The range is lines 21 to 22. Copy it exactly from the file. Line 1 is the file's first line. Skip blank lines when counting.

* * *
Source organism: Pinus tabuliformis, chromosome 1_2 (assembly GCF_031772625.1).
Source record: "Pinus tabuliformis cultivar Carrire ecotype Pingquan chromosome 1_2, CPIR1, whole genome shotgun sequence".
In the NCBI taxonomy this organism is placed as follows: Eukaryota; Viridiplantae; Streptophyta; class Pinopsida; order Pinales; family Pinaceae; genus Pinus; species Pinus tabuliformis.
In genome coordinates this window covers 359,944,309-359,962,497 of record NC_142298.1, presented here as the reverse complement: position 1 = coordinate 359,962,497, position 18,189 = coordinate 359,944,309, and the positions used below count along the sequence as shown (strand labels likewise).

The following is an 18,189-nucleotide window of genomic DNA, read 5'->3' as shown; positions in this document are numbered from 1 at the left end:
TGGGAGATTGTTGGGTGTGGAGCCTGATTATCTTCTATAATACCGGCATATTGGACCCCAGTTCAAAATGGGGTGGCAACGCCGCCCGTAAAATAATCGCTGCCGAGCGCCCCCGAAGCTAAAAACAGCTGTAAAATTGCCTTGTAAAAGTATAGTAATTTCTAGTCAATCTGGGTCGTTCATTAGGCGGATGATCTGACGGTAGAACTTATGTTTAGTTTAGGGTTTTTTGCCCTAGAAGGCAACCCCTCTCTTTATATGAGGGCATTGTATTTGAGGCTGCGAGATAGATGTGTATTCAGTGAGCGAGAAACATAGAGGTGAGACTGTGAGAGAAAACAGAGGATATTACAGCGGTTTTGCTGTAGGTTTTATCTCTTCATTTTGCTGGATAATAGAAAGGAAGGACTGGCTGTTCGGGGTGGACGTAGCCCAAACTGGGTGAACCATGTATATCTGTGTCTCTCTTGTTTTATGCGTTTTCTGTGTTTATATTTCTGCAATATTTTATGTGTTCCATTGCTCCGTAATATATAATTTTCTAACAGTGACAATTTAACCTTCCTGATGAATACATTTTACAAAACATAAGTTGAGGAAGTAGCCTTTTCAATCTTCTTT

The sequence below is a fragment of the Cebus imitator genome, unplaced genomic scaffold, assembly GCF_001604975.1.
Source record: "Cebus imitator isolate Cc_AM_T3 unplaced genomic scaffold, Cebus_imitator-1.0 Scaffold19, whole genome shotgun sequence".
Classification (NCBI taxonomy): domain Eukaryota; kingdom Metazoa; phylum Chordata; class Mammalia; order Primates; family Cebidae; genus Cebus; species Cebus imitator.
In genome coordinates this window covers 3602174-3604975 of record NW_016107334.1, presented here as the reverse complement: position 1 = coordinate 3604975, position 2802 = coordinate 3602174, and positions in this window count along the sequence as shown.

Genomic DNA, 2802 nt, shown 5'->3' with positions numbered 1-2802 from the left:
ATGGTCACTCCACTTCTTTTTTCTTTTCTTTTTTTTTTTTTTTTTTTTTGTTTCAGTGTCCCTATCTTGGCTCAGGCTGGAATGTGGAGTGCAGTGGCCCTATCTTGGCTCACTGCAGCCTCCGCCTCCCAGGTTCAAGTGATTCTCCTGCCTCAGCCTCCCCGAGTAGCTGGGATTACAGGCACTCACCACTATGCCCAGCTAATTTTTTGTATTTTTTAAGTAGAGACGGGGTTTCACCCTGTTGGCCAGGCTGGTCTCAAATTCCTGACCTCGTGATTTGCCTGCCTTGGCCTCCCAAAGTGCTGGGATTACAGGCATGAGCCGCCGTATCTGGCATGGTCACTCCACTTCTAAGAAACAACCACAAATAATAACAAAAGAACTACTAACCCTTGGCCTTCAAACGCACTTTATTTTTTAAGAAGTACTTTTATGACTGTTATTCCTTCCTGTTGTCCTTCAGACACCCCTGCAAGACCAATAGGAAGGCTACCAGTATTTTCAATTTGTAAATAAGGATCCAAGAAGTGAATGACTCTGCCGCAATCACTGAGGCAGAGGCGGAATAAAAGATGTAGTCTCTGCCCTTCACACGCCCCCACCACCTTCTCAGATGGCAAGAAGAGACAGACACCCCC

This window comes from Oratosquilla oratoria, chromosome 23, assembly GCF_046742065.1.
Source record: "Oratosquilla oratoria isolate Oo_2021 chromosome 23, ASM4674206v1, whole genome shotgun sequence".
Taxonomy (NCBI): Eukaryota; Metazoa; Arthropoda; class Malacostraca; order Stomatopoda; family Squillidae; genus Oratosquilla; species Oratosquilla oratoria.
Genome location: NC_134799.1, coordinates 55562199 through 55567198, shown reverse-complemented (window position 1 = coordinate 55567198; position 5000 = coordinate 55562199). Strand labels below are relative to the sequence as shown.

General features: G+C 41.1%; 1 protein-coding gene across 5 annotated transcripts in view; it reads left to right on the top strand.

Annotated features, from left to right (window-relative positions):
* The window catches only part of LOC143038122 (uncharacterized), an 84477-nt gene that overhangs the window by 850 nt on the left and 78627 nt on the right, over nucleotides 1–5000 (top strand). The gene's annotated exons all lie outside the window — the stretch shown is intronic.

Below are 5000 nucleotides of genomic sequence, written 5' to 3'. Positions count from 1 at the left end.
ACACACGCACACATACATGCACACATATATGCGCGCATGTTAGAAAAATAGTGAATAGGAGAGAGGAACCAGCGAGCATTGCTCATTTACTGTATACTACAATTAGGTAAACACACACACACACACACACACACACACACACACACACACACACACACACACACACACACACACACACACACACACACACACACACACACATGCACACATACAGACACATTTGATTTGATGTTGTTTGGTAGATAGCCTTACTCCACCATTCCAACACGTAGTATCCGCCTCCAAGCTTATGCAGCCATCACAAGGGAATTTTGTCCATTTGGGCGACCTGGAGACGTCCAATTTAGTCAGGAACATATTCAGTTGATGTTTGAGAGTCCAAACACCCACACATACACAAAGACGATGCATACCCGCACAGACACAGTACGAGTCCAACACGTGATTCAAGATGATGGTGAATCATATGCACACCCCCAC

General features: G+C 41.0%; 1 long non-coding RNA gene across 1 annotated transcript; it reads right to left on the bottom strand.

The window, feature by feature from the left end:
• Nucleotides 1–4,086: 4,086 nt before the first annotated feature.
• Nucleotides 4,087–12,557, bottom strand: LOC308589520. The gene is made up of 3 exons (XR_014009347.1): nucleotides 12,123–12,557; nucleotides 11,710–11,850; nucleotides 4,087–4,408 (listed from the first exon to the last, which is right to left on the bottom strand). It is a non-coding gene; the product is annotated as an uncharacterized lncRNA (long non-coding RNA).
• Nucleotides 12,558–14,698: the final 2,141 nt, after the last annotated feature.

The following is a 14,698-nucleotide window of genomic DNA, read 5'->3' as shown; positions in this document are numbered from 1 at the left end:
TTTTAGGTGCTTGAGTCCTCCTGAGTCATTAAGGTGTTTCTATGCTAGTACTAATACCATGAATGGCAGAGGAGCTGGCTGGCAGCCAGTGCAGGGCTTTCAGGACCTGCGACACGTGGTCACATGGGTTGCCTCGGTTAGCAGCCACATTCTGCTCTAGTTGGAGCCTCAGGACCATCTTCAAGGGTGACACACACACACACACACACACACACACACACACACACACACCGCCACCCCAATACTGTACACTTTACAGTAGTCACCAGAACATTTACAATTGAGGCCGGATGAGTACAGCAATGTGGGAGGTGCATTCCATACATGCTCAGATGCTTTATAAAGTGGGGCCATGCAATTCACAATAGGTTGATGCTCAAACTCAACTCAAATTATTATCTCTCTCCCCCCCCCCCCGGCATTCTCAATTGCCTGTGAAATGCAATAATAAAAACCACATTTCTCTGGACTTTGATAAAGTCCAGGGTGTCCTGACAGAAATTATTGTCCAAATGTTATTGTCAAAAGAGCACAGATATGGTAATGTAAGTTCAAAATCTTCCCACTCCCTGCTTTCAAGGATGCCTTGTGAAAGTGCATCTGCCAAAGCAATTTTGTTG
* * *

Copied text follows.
ACACACGCACACATACATGCACACATATATGCGCGCATGTTAGAAAAATAGTGAATAGGAGAGAGGAACCAGCGAGCATTGCTCATTTACTGTATACTACAATTAGGTAAACACACACACACACACACACACACACACACACACACACACACACACACACACACACACACACACACACACACACACACACACACACACACATGCACACATACAGACACATTTGATTTGATGTTGTTTGGTAGATAGCCTTACTCCACCATTCCAACACGTAGTATCCGCCTCCAAGCTTATGCAGCCATCACAAGGGAATTTTGTCCATTTGGGCGACCTGGAGACGTCCAATTTAGTCAGGAACATATTCAGTTGATGTTTGAGAGTCCAAACACCCACACATACACAAAGACGATGCATACCCGCACAGACACAGTACGAGTCCAACACGTGATTCAAGATGATGGTGAATCATATGCACACCCCCAC

General features: G+C 41.0%; 1 long non-coding RNA gene across 1 annotated transcript; it reads right to left on the bottom strand.